US votes for patent reform

The United States has at long last voted through, with a large majority, a re-examintion and reform of the patent system.

After a campaign effort spanning at least six years, the vote finally passed in senate 89-9. It should see the patent system take a more European and Asian approach, reports the Wall Street Journal, boiling down to a first-to-file system over the copyright troll’s favourite first-to-invent.

The argument is that America’s patent system has been out of date for some time, compared to Asia and Europe which are more keen to reopen the book. The under-financed US Patent and Trademark Office will also be able to bump up its fees, which is being welcomed because of a sense of frustration with filing patents.

However, a person familiar with the matter suggests that while it’s a step in the right direction, it won’t be the kind of radical improvement it’s being touted as.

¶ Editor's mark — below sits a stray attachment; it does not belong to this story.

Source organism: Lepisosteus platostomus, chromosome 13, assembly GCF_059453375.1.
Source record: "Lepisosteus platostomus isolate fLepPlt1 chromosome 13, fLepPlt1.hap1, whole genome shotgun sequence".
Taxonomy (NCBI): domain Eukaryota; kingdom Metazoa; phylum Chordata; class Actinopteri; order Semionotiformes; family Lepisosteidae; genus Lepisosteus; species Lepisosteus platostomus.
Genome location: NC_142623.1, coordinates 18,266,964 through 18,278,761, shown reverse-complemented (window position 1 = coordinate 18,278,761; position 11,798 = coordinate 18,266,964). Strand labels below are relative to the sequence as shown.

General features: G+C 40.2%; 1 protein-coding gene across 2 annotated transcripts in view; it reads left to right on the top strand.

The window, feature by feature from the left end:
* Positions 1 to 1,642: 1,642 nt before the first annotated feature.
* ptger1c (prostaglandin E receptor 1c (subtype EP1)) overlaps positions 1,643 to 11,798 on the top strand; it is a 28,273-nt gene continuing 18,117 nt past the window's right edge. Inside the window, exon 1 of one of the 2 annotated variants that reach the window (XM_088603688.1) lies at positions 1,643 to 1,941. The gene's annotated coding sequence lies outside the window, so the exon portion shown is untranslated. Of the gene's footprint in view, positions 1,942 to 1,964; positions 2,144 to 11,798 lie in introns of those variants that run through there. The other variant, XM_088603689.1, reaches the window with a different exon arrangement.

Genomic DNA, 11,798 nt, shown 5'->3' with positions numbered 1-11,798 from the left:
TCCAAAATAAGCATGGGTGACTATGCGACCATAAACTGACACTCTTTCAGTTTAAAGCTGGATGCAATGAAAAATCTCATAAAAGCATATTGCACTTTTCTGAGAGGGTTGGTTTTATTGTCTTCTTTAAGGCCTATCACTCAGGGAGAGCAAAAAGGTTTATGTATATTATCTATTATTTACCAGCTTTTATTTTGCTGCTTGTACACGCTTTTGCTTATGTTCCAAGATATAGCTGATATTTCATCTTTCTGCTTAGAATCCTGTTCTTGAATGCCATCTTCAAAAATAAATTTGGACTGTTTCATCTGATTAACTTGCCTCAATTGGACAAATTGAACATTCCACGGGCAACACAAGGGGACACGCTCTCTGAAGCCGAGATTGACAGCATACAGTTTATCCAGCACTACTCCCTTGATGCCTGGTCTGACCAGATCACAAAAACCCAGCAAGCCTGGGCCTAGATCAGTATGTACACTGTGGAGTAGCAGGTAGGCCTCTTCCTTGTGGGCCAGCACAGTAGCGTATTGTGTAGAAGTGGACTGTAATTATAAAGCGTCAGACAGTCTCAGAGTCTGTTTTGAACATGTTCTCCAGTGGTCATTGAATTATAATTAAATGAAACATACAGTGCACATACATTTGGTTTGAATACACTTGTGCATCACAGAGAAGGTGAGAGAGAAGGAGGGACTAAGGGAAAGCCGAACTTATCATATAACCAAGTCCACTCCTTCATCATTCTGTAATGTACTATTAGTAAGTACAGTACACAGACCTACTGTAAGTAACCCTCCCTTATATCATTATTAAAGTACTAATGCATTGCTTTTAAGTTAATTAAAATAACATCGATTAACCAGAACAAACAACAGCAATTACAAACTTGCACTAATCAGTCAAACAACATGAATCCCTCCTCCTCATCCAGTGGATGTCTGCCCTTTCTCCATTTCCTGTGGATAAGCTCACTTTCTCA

Some progress is better than none at all, our source says, but they expect politicians will consider the deal done and dusted – it’s unlikely it will be a case of continued development.

Although the efforts appear to be in earnest and tackling very real issues, with real reasons motifying the advocates involved, there is a cross-industry sticking point. For example, the pharmaceutical industry which relies heavily on patents has a different idea about reform than the IT industry. So, really, it’s a common denominator – and it has been hard enough to get this far.